It’s ultimately very simple. You complete 2-4 islands and play the same final mission every time. Yet the loop is engaging. Even when mastering the game to the point where my runs were successful nearly every time, new mech types or achievement challenges would change it up just enough to be worth another shot. On the cusp of unlocking the final squad of mechs, I can’t see myself playing all that much longer, but for $15, the experience was absolutely worth it.

Elmet by Fiona Mozley

Daniel lives with Daddy and his sister Cathy in the woods, in a house of their own making.

This is a small story. Much of it is describing Daniel and his family’s life, current and past, with austere and beautiful descriptions of the copse in which they now live. Eventually, a plot appears. It turns out that Daddy did not own the land he built the family house on, and an age-old question is posed: who truly owns the land? The landowner or the person living on it? Why is the answer not: the community?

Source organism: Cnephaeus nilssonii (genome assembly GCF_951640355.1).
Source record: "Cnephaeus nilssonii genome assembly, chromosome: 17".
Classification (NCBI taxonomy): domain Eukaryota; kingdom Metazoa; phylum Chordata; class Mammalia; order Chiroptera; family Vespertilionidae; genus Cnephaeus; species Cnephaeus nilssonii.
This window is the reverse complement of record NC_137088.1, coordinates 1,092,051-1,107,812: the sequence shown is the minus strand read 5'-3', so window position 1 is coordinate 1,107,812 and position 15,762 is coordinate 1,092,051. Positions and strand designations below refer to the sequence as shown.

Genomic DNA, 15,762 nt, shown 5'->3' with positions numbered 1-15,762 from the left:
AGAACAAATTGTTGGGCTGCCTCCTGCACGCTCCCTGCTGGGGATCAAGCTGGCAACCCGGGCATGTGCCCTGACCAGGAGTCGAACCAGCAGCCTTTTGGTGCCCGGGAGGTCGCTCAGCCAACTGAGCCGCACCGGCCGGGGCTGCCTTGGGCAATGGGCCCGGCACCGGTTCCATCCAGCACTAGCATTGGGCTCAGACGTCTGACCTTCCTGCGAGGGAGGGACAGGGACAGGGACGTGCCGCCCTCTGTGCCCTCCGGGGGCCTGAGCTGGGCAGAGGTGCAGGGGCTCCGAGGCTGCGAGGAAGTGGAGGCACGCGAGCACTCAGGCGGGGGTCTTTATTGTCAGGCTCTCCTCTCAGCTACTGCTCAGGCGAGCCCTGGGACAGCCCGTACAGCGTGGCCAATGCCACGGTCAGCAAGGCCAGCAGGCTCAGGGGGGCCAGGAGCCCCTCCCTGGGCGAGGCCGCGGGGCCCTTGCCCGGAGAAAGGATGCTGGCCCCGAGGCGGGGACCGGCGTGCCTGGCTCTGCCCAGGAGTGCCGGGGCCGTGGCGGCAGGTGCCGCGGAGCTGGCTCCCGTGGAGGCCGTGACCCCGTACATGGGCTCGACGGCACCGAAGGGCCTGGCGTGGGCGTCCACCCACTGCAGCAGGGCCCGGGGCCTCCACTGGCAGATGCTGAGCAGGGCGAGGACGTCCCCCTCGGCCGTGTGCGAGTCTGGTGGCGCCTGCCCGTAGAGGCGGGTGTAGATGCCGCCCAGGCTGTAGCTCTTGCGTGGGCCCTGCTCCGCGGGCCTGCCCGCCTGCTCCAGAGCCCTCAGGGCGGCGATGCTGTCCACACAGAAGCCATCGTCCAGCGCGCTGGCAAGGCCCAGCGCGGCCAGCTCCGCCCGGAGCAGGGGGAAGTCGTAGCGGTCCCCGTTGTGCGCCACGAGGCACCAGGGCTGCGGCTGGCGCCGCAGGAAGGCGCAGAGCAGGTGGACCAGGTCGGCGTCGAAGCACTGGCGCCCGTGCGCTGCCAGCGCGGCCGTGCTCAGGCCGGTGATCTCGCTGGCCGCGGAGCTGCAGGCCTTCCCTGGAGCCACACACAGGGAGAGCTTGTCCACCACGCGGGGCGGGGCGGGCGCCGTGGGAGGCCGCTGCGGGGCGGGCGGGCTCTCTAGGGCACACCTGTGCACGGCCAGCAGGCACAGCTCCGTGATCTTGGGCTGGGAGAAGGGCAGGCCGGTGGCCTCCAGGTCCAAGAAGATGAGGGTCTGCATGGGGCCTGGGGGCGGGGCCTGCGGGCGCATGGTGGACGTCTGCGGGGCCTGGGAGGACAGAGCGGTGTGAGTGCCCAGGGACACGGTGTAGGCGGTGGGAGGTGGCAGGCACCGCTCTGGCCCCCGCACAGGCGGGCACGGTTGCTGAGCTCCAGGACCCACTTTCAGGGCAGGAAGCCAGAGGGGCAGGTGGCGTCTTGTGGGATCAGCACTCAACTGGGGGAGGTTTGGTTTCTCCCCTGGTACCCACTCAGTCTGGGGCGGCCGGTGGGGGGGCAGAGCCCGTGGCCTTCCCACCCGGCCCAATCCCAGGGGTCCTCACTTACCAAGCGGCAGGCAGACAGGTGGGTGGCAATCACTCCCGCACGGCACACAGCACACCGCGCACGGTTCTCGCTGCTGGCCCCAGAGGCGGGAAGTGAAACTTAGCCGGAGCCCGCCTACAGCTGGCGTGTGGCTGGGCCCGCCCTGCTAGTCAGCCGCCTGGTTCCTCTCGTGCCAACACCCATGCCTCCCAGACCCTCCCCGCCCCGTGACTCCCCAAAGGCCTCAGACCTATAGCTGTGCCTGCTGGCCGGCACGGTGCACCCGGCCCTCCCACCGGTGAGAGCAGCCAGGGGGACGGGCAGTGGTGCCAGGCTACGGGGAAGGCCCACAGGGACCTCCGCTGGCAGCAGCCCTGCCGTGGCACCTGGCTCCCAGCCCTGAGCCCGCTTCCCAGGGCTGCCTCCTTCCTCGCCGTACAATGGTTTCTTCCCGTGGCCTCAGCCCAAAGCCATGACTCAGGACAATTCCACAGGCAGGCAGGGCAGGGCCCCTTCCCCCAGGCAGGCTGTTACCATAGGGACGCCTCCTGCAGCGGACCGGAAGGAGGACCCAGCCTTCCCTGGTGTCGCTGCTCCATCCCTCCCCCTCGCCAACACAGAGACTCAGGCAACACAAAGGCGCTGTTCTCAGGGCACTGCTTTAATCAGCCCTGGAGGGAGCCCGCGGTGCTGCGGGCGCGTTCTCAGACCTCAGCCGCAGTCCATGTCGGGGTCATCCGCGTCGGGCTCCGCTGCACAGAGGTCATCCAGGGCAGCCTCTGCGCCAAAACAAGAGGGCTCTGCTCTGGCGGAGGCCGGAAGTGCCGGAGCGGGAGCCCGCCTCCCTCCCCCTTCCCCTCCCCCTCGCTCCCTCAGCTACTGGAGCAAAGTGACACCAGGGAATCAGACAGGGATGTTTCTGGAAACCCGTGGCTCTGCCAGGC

This is only half of the question of ownership. The other half: bodies. Who owns them? When a character who represents tenants in a nearby village being squeezed by exorbitant rents begins to wax poetic about the good old union days when workers were fairly treated, another character (a woman), points out how those good ‘ole union boys were like to drink too much and go home and beat their wives. Similarly, throughout the book, Cathy is predated on by men, boys.

The story is told in Daniel’s first person perspective; Daniel, who lives in the woods, ignorant of the world; long-haired, midriff-bared, effeminate. Despite the tight perspective, there is something distant and ethereal about him. Simply living a rural lifestyle does not explain him; Daddy and Cathy, who know far more of the world, see him as something fragile that must be protected. It’s this lens combined with the stellar writing that elevates Elmet, makes it an engrossing version of a story that has been told many times before.

Magnetic Fields by Ron Loewinsohn